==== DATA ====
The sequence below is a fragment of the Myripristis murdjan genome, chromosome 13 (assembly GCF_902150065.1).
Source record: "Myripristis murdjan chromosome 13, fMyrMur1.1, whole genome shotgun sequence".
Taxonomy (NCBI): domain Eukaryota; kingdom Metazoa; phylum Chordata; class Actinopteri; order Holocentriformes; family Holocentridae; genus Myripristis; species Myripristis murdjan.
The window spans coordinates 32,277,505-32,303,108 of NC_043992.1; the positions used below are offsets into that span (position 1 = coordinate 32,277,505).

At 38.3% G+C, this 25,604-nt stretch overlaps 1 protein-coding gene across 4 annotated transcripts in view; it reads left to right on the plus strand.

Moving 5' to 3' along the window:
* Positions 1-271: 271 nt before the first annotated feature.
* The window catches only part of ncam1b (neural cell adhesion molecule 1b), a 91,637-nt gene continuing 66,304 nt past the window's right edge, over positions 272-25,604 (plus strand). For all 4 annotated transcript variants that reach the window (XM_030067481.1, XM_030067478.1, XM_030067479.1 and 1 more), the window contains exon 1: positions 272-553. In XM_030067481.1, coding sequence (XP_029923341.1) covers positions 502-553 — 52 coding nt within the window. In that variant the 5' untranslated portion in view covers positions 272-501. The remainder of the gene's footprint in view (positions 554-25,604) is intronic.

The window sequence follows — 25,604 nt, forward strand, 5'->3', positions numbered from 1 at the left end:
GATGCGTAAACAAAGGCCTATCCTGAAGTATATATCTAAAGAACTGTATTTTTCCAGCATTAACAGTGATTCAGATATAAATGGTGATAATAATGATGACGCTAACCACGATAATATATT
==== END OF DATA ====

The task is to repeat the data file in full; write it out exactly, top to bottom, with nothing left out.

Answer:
The sequence below is a fragment of the Myripristis murdjan genome, chromosome 13 (assembly GCF_902150065.1).
Source record: "Myripristis murdjan chromosome 13, fMyrMur1.1, whole genome shotgun sequence".
Taxonomy (NCBI): domain Eukaryota; kingdom Metazoa; phylum Chordata; class Actinopteri; order Holocentriformes; family Holocentridae; genus Myripristis; species Myripristis murdjan.
The window spans coordinates 32,277,505-32,303,108 of NC_043992.1; the positions used below are offsets into that span (position 1 = coordinate 32,277,505).

At 38.3% G+C, this 25,604-nt stretch overlaps 1 protein-coding gene across 4 annotated transcripts in view; it reads left to right on the plus strand.

Moving 5' to 3' along the window:
* Positions 1-271: 271 nt before the first annotated feature.
* The window catches only part of ncam1b (neural cell adhesion molecule 1b), a 91,637-nt gene continuing 66,304 nt past the window's right edge, over positions 272-25,604 (plus strand). For all 4 annotated transcript variants that reach the window (XM_030067481.1, XM_030067478.1, XM_030067479.1 and 1 more), the window contains exon 1: positions 272-553. In XM_030067481.1, coding sequence (XP_029923341.1) covers positions 502-553 — 52 coding nt within the window. In that variant the 5' untranslated portion in view covers positions 272-501. The remainder of the gene's footprint in view (positions 554-25,604) is intronic.

The window sequence follows — 25,604 nt, forward strand, 5'->3', positions numbered from 1 at the left end:
GATGCGTAAACAAAGGCCTATCCTGAAGTATATATCTAAAGAACTGTATTTTTCCAGCATTAACAGTGATTCAGATATAAATGGTGATAATAATGATGACGCTAACCACGATAATATATT